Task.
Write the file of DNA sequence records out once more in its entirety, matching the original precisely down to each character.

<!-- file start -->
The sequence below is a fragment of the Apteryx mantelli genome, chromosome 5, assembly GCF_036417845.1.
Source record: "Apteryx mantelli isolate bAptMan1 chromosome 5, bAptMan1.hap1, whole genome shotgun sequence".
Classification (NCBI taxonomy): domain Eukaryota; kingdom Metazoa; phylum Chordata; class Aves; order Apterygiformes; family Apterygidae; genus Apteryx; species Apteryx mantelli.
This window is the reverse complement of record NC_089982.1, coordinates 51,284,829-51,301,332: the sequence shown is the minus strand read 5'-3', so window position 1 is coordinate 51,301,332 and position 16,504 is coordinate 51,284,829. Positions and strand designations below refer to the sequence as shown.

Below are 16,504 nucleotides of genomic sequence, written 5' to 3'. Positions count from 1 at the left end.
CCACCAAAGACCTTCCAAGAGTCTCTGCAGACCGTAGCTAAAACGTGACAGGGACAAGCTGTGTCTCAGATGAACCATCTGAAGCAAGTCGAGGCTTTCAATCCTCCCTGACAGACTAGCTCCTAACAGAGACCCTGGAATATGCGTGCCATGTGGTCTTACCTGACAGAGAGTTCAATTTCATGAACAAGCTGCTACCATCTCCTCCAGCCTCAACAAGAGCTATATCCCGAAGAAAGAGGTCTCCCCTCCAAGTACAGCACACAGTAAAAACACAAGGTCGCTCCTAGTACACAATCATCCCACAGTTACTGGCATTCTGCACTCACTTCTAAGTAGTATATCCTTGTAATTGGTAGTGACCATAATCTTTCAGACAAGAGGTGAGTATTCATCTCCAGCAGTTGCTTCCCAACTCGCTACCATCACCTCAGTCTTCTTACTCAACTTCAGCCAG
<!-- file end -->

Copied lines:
The sequence below is a fragment of the Apteryx mantelli genome, chromosome 5, assembly GCF_036417845.1.
Source record: "Apteryx mantelli isolate bAptMan1 chromosome 5, bAptMan1.hap1, whole genome shotgun sequence".
Classification (NCBI taxonomy): domain Eukaryota; kingdom Metazoa; phylum Chordata; class Aves; order Apterygiformes; family Apterygidae; genus Apteryx; species Apteryx mantelli.
This window is the reverse complement of record NC_089982.1, coordinates 51,284,829-51,301,332: the sequence shown is the minus strand read 5'-3', so window position 1 is coordinate 51,301,332 and position 16,504 is coordinate 51,284,829. Positions and strand designations below refer to the sequence as shown.

Below are 16,504 nucleotides of genomic sequence, written 5' to 3'. Positions count from 1 at the left end.
CCACCAAAGACCTTCCAAGAGTCTCTGCAGACCGTAGCTAAAACGTGACAGGGACAAGCTGTGTCTCAGATGAACCATCTGAAGCAAGTCGAGGCTTTCAATCCTCCCTGACAGACTAGCTCCTAACAGAGACCCTGGAATATGCGTGCCATGTGGTCTTACCTGACAGAGAGTTCAATTTCATGAACAAGCTGCTACCATCTCCTCCAGCCTCAACAAGAGCTATATCCCGAAGAAAGAGGTCTCCCCTCCAAGTACAGCACACAGTAAAAACACAAGGTCGCTCCTAGTACACAATCATCCCACAGTTACTGGCATTCTGCACTCACTTCTAAGTAGTATATCCTTGTAATTGGTAGTGACCATAATCTTTCAGACAAGAGGTGAGTATTCATCTCCAGCAGTTGCTTCCCAACTCGCTACCATCACCTCAGTCTTCTTACTCAACTTCAGCCAG